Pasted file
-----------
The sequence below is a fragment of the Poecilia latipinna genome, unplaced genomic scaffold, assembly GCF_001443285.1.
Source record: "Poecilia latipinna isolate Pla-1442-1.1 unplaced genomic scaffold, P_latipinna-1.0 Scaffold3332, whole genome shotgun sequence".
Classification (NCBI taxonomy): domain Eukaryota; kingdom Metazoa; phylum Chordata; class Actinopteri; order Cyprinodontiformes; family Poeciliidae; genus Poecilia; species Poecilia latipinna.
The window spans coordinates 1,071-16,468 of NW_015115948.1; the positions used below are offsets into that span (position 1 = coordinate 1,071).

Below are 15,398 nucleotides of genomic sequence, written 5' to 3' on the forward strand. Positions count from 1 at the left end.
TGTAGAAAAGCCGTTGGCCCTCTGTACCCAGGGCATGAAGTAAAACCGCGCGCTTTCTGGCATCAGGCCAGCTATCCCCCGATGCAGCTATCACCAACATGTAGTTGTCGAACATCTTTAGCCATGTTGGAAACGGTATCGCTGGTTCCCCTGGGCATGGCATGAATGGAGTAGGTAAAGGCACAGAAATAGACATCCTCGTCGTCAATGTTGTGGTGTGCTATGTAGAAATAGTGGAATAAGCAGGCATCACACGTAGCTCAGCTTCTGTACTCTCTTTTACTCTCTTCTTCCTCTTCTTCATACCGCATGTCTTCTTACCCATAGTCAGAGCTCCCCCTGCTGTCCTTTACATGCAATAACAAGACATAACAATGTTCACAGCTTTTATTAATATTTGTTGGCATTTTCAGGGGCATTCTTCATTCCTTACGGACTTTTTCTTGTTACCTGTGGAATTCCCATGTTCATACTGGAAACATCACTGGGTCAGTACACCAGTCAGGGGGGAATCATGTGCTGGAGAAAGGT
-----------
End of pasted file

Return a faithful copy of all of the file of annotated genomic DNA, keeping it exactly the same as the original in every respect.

The sequence below is a fragment of the Poecilia latipinna genome, unplaced genomic scaffold, assembly GCF_001443285.1.
Source record: "Poecilia latipinna isolate Pla-1442-1.1 unplaced genomic scaffold, P_latipinna-1.0 Scaffold3332, whole genome shotgun sequence".
Classification (NCBI taxonomy): domain Eukaryota; kingdom Metazoa; phylum Chordata; class Actinopteri; order Cyprinodontiformes; family Poeciliidae; genus Poecilia; species Poecilia latipinna.
The window spans coordinates 1,071-16,468 of NW_015115948.1; the positions used below are offsets into that span (position 1 = coordinate 1,071).

Below are 15,398 nucleotides of genomic sequence, written 5' to 3' on the forward strand. Positions count from 1 at the left end.
TGTAGAAAAGCCGTTGGCCCTCTGTACCCAGGGCATGAAGTAAAACCGCGCGCTTTCTGGCATCAGGCCAGCTATCCCCCGATGCAGCTATCACCAACATGTAGTTGTCGAACATCTTTAGCCATGTTGGAAACGGTATCGCTGGTTCCCCTGGGCATGGCATGAATGGAGTAGGTAAAGGCACAGAAATAGACATCCTCGTCGTCAATGTTGTGGTGTGCTATGTAGAAATAGTGGAATAAGCAGGCATCACACGTAGCTCAGCTTCTGTACTCTCTTTTACTCTCTTCTTCCTCTTCTTCATACCGCATGTCTTCTTACCCATAGTCAGAGCTCCCCCTGCTGTCCTTTACATGCAATAACAAGACATAACAATGTTCACAGCTTTTATTAATATTTGTTGGCATTTTCAGGGGCATTCTTCATTCCTTACGGACTTTTTCTTGTTACCTGTGGAATTCCCATGTTCATACTGGAAACATCACTGGGTCAGTACACCAGTCAGGGGGGAATCATGTGCTGGAGAAAGGT